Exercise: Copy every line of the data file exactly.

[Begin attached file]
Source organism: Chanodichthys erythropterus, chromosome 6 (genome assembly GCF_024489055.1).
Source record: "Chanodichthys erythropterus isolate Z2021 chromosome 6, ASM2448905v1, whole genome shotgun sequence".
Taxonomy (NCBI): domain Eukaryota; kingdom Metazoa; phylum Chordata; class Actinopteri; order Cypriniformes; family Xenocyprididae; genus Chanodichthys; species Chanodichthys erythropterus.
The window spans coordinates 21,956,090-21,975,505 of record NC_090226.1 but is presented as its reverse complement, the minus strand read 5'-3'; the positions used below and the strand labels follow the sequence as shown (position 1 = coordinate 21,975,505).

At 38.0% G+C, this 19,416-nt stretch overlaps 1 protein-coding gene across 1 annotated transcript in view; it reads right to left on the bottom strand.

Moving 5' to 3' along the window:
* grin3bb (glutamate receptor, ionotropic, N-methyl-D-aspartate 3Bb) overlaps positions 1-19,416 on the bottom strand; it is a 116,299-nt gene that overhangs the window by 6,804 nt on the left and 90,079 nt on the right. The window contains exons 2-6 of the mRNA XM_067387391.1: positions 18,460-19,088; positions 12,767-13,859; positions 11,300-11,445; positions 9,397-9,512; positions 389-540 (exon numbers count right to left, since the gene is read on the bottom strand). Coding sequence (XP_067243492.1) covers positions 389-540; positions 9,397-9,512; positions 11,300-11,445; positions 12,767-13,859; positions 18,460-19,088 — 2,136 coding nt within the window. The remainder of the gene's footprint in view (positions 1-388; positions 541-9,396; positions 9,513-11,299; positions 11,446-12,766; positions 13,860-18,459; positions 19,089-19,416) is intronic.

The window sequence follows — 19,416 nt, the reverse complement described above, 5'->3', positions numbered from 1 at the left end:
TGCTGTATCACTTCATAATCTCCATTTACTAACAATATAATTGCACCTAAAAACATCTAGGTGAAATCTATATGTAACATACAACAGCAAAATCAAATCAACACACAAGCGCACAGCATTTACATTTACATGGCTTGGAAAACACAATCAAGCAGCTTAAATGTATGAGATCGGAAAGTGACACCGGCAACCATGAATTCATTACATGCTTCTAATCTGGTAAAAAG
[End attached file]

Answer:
Source organism: Chanodichthys erythropterus, chromosome 6 (genome assembly GCF_024489055.1).
Source record: "Chanodichthys erythropterus isolate Z2021 chromosome 6, ASM2448905v1, whole genome shotgun sequence".
Taxonomy (NCBI): domain Eukaryota; kingdom Metazoa; phylum Chordata; class Actinopteri; order Cypriniformes; family Xenocyprididae; genus Chanodichthys; species Chanodichthys erythropterus.
The window spans coordinates 21,956,090-21,975,505 of record NC_090226.1 but is presented as its reverse complement, the minus strand read 5'-3'; the positions used below and the strand labels follow the sequence as shown (position 1 = coordinate 21,975,505).

At 38.0% G+C, this 19,416-nt stretch overlaps 1 protein-coding gene across 1 annotated transcript in view; it reads right to left on the bottom strand.

Moving 5' to 3' along the window:
* grin3bb (glutamate receptor, ionotropic, N-methyl-D-aspartate 3Bb) overlaps positions 1-19,416 on the bottom strand; it is a 116,299-nt gene that overhangs the window by 6,804 nt on the left and 90,079 nt on the right. The window contains exons 2-6 of the mRNA XM_067387391.1: positions 18,460-19,088; positions 12,767-13,859; positions 11,300-11,445; positions 9,397-9,512; positions 389-540 (exon numbers count right to left, since the gene is read on the bottom strand). Coding sequence (XP_067243492.1) covers positions 389-540; positions 9,397-9,512; positions 11,300-11,445; positions 12,767-13,859; positions 18,460-19,088 — 2,136 coding nt within the window. The remainder of the gene's footprint in view (positions 1-388; positions 541-9,396; positions 9,513-11,299; positions 11,446-12,766; positions 13,860-18,459; positions 19,089-19,416) is intronic.

The window sequence follows — 19,416 nt, the reverse complement described above, 5'->3', positions numbered from 1 at the left end:
TGCTGTATCACTTCATAATCTCCATTTACTAACAATATAATTGCACCTAAAAACATCTAGGTGAAATCTATATGTAACATACAACAGCAAAATCAAATCAACACACAAGCGCACAGCATTTACATTTACATGGCTTGGAAAACACAATCAAGCAGCTTAAATGTATGAGATCGGAAAGTGACACCGGCAACCATGAATTCATTACATGCTTCTAATCTGGTAAAAAG